Let $G$ be a finitely generated residually free group.

(i.e. for each $1 \neq g \in G$ there exists a homomorphism $\tau \colon G \to F$ such that $F$ is a free group, and $\tau(g) \neq 1$.)

Let $H \lneq G$ be a proper finitely generated subgroup. Must there be a finite index proper subgroup $U$ of $G$ containing $H$?

If $G$ must be LERF then the answer is positive. Henry Wilton, in a beautiful work, has proved that limit groups (fully residually free groups) are LERF.

  • 4
    $\begingroup$ No, $F_2\times F_2$ is not LERF (it is even not LPF: there are profinitely dense f.g. proper subgroups). $\endgroup$
    – YCor
    Nov 17, 2015 at 17:55
  • 2
    $\begingroup$ (More precisely non-LPF means that there are f.g. subgroups of infinite index with profinite closure of finite index; LPF is weaker than LERF.) Now if $F$ is f.g. free, $P$ is a f.p. quotient group of $F$ with no proper finite quotient, then the fiber product $F\times_P F$ is f.g., and profinitely dense in $F\times F$, and of infinite index as soon as $P\neq 1$. $\endgroup$
    – YCor
    Nov 17, 2015 at 18:13
  • 1
    $\begingroup$ You might be interested in my paper with Martin Bridson: arxiv.org/abs/0706.4247 . We prove that every finitely presented subgroup of a residually free group is separable. As well as my result about limit groups, the extra ingredient is a theorem of Bridson--Howie--Miller--Short, and the answer to your question might be in their work. $\endgroup$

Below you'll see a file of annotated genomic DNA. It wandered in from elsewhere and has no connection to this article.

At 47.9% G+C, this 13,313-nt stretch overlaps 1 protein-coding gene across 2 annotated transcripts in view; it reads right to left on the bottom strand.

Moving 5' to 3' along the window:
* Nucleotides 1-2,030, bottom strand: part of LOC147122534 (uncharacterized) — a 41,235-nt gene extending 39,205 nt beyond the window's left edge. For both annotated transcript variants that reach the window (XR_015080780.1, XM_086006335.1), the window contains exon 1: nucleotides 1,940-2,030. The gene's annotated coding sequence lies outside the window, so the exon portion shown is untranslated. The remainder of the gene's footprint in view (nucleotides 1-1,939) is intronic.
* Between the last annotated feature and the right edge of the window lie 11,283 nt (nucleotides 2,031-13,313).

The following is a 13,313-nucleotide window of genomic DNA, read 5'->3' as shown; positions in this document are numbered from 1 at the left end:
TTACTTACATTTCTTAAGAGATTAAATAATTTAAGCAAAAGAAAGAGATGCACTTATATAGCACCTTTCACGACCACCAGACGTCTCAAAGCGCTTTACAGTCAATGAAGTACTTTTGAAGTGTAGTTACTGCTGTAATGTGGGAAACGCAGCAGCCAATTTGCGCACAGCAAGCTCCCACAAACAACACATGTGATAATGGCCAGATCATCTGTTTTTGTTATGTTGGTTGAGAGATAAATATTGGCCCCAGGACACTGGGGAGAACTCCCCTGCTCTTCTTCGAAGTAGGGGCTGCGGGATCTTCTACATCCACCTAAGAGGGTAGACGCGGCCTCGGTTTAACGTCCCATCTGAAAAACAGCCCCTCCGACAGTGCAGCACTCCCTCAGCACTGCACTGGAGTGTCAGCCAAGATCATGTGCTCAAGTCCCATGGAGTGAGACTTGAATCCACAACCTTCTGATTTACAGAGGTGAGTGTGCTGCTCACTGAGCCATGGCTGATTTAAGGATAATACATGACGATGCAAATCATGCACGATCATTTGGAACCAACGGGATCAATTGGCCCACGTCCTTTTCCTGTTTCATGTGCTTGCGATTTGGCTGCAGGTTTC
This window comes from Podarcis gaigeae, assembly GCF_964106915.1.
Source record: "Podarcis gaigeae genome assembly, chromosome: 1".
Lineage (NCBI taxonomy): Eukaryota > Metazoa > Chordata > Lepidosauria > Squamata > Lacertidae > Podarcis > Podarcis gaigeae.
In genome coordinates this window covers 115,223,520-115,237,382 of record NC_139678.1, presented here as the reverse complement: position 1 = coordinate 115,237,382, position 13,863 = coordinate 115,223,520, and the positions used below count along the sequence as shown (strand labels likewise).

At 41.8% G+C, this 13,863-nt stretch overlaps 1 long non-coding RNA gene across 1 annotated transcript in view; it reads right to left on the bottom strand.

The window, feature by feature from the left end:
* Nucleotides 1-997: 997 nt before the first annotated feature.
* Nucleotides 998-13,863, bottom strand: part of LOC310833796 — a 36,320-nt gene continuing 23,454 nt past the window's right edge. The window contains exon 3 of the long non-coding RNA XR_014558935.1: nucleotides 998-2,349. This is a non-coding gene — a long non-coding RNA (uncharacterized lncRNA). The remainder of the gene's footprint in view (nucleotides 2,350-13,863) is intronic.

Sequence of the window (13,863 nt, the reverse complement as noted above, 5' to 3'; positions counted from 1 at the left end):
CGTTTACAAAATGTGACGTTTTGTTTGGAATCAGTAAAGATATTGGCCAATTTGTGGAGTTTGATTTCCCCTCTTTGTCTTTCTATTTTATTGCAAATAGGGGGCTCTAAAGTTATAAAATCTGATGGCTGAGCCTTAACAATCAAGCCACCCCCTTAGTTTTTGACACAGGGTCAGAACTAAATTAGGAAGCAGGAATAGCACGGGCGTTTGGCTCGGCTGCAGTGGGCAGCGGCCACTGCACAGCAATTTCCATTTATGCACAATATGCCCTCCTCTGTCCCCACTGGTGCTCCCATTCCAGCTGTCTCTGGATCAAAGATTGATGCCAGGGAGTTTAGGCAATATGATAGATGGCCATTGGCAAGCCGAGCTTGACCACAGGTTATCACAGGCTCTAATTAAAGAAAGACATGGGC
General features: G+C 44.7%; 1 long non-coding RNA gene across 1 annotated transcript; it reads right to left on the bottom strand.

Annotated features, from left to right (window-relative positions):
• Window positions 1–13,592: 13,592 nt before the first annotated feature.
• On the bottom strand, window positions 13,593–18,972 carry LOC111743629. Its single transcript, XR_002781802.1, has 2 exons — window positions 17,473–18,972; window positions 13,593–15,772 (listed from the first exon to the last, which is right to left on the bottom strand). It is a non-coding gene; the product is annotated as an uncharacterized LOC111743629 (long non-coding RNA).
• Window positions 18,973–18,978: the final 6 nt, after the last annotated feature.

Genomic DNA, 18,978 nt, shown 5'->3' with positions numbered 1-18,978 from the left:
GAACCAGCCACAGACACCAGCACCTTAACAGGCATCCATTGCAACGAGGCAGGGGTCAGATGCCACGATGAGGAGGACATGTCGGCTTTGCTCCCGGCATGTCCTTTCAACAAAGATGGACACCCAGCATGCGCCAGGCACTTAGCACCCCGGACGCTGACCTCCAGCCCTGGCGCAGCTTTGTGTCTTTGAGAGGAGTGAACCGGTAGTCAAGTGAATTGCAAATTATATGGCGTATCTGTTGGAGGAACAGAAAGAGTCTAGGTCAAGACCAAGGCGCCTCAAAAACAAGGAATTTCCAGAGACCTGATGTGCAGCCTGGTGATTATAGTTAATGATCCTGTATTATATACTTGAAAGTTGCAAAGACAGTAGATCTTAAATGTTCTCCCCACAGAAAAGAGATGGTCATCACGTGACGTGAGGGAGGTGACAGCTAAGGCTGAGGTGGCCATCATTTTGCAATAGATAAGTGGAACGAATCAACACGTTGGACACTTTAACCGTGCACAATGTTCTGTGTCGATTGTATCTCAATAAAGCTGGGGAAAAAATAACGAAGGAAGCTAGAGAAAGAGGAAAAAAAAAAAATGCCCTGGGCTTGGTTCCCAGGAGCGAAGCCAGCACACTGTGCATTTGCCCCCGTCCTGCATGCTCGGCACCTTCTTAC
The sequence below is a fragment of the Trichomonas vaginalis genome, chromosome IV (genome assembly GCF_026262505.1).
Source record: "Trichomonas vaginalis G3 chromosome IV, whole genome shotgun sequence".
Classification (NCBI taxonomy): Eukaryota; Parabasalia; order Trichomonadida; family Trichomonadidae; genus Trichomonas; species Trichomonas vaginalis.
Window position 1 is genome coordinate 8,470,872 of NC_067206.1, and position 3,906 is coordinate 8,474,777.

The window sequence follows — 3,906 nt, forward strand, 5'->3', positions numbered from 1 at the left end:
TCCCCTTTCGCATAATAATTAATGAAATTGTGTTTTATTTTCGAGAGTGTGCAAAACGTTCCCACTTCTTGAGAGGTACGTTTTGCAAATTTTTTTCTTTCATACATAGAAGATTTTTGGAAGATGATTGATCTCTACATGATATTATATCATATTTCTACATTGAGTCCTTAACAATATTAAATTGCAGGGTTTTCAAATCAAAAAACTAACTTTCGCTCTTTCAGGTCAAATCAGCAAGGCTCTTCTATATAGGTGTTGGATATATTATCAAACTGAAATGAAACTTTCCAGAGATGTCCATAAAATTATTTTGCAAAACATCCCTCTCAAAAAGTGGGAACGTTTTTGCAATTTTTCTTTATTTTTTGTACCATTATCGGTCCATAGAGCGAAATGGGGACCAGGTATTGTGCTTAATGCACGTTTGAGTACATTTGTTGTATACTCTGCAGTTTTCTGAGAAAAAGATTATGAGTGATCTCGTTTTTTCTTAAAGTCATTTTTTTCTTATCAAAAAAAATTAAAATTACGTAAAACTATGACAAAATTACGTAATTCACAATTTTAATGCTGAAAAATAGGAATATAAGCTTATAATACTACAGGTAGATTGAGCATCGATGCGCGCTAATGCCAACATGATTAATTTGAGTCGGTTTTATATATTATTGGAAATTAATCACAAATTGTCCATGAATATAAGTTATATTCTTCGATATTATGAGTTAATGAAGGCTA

– HJRW
    Nov 18, 2015 at 10:29
  • $\begingroup$ @HJRW Thanks! The answer to my question is negative as explained by Yves in his three comments. $\endgroup$
    – Pablo
    Nov 18, 2015 at 12:17

1 Answer 1


(converted from the comments) No, $F_2\times F_2$ is a counterexample, where $F_2$ is free on 2 generators.

Recall that a group is LPF if the profinite closure of every f.g. subgroup of infinite index has infinite index. This fails if there is a profinitely dense f.g. subgroup.

[Remark: your property appeared in the 3-manifold literature as "$G$ has the engulfing property". It is an elementary remark (see page 10-11 here, where Property LPF is introduced) that a group has Property LPF iff each of its finite index subgroups has the engulfing property.]

Now a way to get profinitely dense f.g. subgroups in $F_2\times F_2$ is as follows. Consider an aperiodic (= with no nontrivial finite quotient) infinite finitely presented group $P$ on 2 generators (or with $n$ generators, but then work with $F_n\times F_n$), and fix an epimorphism $f:F_2\to P$. Then the fibre product $$F_2\times_P F_2=\{(x,y)\in F_2\times F_2:f(x)=f(y)\}$$ is profinitely dense in $F_2\times F_2$ (because $P$ is aperiodic) and finitely presented (because $P$ is finitely presented) and has infinite index (because $P$ is infinite).


Your Answer

By clicking “Post Your Answer”, you agree to our terms of service and acknowledge that you have read and understand our privacy policy and code of conduct.

Not the answer you're looking for? Browse other questions tagged or ask your own question.